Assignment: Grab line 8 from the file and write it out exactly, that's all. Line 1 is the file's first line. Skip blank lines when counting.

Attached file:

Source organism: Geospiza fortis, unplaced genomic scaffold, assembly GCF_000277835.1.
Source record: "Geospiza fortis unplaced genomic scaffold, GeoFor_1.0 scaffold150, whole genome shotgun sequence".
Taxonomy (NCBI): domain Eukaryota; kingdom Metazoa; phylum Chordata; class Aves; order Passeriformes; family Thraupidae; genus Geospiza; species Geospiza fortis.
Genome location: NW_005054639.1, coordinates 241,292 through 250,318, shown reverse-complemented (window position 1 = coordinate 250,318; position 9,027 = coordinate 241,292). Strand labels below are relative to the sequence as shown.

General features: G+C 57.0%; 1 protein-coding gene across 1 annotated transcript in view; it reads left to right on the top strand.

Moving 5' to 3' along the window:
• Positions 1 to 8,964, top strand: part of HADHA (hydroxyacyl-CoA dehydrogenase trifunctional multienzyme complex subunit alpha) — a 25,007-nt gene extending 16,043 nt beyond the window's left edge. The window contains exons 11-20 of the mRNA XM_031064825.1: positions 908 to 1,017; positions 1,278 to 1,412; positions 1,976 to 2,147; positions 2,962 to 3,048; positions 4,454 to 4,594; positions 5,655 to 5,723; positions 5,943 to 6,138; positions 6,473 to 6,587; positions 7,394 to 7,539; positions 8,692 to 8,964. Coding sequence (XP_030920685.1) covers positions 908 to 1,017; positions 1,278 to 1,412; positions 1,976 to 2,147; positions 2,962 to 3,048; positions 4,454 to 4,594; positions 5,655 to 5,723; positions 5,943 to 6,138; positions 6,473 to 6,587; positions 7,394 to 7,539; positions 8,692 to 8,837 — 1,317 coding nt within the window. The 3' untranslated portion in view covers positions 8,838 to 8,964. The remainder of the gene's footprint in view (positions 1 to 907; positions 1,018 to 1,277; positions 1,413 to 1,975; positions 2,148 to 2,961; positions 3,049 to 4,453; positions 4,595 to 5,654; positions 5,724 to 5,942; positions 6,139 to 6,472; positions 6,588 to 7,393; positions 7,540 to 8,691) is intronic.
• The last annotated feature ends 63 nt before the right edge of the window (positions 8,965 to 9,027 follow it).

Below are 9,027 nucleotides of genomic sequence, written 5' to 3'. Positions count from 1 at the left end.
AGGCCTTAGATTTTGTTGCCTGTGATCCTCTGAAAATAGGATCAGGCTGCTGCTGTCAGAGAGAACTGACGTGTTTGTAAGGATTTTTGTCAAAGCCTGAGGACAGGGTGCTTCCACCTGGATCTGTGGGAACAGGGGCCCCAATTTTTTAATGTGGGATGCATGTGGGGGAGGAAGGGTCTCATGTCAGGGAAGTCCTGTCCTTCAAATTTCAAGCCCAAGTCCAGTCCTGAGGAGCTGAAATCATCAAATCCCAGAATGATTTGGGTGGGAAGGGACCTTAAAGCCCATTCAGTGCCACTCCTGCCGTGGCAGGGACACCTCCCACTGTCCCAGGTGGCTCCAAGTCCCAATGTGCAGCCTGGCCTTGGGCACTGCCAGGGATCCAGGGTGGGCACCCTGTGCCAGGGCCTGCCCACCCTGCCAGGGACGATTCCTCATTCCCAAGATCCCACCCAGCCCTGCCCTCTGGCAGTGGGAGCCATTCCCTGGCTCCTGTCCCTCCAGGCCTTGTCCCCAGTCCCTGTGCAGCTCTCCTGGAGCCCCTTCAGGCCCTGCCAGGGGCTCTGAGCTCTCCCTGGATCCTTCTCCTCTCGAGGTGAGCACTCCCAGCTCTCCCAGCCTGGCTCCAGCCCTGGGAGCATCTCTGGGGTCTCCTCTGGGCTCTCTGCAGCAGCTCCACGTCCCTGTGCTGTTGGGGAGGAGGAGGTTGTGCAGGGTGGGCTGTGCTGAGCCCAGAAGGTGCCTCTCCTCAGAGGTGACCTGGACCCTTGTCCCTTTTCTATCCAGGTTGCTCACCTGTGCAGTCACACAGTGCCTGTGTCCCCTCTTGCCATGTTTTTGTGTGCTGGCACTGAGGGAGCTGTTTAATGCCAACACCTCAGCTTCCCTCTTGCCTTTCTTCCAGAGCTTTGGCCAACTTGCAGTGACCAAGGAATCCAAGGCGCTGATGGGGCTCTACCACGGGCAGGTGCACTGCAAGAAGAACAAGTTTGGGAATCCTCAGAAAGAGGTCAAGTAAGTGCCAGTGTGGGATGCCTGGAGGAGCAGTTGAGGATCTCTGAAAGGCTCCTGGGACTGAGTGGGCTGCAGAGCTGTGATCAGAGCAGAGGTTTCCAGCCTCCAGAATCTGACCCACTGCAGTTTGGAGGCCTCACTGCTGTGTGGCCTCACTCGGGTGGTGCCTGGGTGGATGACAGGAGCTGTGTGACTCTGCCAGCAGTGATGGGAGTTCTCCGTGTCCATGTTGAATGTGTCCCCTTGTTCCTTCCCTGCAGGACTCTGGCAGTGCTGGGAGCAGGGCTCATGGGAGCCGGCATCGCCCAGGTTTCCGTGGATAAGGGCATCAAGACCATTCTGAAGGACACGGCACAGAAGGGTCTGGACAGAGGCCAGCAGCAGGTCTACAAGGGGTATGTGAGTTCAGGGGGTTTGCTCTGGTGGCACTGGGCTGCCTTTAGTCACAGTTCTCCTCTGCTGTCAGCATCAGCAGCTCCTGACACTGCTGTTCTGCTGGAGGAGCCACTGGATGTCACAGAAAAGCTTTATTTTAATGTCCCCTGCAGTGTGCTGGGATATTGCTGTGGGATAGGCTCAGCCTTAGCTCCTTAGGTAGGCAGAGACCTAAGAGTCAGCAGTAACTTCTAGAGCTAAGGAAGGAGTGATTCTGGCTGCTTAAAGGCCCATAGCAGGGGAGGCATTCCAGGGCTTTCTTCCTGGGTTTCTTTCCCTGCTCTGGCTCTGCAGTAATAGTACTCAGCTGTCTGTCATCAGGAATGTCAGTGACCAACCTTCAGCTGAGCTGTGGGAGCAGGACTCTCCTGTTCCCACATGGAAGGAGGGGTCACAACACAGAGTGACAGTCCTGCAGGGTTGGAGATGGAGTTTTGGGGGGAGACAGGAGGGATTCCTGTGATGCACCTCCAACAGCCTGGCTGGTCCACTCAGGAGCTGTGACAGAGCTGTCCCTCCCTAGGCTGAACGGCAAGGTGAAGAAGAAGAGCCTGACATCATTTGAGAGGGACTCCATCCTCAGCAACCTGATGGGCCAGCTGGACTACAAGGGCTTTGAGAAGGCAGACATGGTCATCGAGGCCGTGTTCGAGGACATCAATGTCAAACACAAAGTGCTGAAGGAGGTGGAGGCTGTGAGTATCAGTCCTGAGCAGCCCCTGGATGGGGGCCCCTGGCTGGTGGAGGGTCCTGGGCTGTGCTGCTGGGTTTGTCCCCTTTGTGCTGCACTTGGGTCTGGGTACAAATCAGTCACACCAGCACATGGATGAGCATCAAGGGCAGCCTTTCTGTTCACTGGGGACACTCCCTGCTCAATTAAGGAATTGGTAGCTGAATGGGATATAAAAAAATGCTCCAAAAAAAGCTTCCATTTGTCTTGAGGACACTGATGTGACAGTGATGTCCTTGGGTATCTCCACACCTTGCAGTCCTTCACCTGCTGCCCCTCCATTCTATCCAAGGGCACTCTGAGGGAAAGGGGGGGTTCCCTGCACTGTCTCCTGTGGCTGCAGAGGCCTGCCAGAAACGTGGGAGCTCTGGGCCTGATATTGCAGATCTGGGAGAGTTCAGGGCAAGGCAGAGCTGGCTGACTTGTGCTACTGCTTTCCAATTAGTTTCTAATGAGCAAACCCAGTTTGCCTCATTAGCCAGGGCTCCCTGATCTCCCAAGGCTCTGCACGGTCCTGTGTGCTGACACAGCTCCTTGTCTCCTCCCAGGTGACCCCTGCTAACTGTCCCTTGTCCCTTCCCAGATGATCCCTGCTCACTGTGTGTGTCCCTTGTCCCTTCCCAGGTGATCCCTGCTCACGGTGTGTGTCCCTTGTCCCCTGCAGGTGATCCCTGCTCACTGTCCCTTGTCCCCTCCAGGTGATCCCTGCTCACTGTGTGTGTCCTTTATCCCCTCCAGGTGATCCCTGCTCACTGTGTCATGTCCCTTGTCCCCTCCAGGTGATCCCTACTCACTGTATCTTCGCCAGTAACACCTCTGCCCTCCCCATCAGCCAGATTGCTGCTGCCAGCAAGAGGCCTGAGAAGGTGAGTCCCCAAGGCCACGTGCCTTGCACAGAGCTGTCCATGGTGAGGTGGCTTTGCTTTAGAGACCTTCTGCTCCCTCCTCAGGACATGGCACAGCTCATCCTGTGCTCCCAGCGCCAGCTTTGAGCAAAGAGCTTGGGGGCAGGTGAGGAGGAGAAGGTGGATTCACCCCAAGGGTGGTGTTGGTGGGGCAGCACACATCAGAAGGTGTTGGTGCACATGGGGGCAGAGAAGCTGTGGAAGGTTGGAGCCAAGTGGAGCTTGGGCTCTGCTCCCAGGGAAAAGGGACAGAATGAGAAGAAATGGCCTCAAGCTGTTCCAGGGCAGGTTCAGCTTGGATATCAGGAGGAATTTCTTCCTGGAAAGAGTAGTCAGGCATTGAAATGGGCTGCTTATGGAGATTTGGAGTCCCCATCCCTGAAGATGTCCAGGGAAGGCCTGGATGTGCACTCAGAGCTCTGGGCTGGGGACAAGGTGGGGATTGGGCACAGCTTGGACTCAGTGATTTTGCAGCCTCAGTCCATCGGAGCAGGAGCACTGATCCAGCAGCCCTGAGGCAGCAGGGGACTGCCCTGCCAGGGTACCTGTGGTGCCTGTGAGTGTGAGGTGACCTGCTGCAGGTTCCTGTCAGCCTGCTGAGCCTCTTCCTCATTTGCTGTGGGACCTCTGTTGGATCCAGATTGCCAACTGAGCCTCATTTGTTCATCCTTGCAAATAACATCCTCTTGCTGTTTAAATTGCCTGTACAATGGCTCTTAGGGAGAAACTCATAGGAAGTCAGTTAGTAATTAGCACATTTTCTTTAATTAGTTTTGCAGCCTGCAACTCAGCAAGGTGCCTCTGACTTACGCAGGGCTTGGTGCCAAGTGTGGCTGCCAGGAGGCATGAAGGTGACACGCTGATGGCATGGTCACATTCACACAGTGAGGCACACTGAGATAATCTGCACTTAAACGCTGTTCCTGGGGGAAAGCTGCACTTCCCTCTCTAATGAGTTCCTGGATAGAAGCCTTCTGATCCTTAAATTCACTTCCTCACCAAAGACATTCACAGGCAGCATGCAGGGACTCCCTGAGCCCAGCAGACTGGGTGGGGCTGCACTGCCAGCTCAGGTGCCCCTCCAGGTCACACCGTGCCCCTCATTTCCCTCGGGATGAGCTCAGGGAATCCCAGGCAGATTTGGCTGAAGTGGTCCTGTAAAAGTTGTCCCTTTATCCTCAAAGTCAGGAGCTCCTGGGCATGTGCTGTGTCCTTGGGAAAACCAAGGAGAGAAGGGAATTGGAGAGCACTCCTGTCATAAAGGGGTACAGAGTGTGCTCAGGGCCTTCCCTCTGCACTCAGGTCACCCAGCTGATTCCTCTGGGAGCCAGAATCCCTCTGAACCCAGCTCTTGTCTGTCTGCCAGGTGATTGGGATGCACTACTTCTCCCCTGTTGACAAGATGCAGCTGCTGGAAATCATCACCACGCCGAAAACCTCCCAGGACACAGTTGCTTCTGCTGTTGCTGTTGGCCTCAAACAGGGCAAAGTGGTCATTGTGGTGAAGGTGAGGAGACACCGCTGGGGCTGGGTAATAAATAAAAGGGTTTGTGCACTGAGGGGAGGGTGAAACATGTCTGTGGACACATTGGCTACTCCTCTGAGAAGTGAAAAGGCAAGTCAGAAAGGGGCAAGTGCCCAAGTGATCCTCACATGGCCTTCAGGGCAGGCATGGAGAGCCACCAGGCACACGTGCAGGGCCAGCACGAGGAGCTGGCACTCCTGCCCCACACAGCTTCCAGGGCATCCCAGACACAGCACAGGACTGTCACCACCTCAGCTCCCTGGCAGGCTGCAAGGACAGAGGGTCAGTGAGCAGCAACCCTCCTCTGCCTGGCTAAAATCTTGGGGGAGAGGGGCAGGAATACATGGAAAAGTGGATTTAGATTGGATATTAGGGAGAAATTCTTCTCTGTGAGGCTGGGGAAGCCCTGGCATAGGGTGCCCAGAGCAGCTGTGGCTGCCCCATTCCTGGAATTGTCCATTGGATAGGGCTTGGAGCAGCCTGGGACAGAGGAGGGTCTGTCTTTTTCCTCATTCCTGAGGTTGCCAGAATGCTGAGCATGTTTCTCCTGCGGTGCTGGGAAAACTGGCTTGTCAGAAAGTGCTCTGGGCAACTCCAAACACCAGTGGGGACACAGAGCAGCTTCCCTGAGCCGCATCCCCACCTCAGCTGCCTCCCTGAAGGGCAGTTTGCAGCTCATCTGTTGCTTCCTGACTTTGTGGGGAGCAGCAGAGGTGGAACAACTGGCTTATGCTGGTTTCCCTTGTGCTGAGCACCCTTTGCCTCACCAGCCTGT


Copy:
• The last annotated feature ends 63 nt before the right edge of the window (positions 8,965 to 9,027 follow it).